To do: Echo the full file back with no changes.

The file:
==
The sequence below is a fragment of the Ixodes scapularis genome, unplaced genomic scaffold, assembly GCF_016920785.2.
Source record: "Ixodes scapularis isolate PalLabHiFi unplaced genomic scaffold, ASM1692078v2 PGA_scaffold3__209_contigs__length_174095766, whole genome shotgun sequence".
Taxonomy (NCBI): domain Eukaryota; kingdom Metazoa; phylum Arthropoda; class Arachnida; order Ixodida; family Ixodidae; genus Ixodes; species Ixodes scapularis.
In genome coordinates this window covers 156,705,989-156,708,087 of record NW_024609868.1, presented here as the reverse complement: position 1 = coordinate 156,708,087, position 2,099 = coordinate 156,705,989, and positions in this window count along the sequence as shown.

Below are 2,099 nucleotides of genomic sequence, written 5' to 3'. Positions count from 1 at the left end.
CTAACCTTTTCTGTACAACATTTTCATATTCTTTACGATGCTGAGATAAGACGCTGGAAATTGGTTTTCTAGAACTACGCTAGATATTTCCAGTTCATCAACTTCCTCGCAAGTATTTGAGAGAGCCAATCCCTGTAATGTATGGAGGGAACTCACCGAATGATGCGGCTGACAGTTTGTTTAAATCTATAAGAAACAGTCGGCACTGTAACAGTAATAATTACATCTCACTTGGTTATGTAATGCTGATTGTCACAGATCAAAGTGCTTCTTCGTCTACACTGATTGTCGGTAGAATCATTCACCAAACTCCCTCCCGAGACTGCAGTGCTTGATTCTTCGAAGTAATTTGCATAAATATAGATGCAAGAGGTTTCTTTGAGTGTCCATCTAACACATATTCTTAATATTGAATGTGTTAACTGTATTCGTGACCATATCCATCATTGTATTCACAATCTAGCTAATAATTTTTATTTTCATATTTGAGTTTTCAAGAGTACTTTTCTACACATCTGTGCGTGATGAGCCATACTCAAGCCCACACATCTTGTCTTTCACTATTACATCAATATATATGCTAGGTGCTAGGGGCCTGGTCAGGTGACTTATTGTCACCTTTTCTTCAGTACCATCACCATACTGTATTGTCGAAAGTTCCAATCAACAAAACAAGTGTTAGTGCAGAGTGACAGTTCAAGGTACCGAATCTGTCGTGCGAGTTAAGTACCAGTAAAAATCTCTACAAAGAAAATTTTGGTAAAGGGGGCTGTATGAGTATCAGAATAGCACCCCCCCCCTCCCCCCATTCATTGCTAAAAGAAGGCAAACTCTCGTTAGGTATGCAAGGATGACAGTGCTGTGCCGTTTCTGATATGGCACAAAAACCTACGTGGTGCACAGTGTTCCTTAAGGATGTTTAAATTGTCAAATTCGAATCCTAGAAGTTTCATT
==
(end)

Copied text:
The sequence below is a fragment of the Ixodes scapularis genome, unplaced genomic scaffold, assembly GCF_016920785.2.
Source record: "Ixodes scapularis isolate PalLabHiFi unplaced genomic scaffold, ASM1692078v2 PGA_scaffold3__209_contigs__length_174095766, whole genome shotgun sequence".
Taxonomy (NCBI): domain Eukaryota; kingdom Metazoa; phylum Arthropoda; class Arachnida; order Ixodida; family Ixodidae; genus Ixodes; species Ixodes scapularis.
In genome coordinates this window covers 156,705,989-156,708,087 of record NW_024609868.1, presented here as the reverse complement: position 1 = coordinate 156,708,087, position 2,099 = coordinate 156,705,989, and positions in this window count along the sequence as shown.

Below are 2,099 nucleotides of genomic sequence, written 5' to 3'. Positions count from 1 at the left end.
CTAACCTTTTCTGTACAACATTTTCATATTCTTTACGATGCTGAGATAAGACGCTGGAAATTGGTTTTCTAGAACTACGCTAGATATTTCCAGTTCATCAACTTCCTCGCAAGTATTTGAGAGAGCCAATCCCTGTAATGTATGGAGGGAACTCACCGAATGATGCGGCTGACAGTTTGTTTAAATCTATAAGAAACAGTCGGCACTGTAACAGTAATAATTACATCTCACTTGGTTATGTAATGCTGATTGTCACAGATCAAAGTGCTTCTTCGTCTACACTGATTGTCGGTAGAATCATTCACCAAACTCCCTCCCGAGACTGCAGTGCTTGATTCTTCGAAGTAATTTGCATAAATATAGATGCAAGAGGTTTCTTTGAGTGTCCATCTAACACATATTCTTAATATTGAATGTGTTAACTGTATTCGTGACCATATCCATCATTGTATTCACAATCTAGCTAATAATTTTTATTTTCATATTTGAGTTTTCAAGAGTACTTTTCTACACATCTGTGCGTGATGAGCCATACTCAAGCCCACACATCTTGTCTTTCACTATTACATCAATATATATGCTAGGTGCTAGGGGCCTGGTCAGGTGACTTATTGTCACCTTTTCTTCAGTACCATCACCATACTGTATTGTCGAAAGTTCCAATCAACAAAACAAGTGTTAGTGCAGAGTGACAGTTCAAGGTACCGAATCTGTCGTGCGAGTTAAGTACCAGTAAAAATCTCTACAAAGAAAATTTTGGTAAAGGGGGCTGTATGAGTATCAGAATAGCACCCCCCCCCTCCCCCCATTCATTGCTAAAAGAAGGCAAACTCTCGTTAGGTATGCAAGGATGACAGTGCTGTGCCGTTTCTGATATGGCACAAAAACCTACGTGGTGCACAGTGTTCCTTAAGGATGTTTAAATTGTCAAATTCGAATCCTAGAAGTTTCATT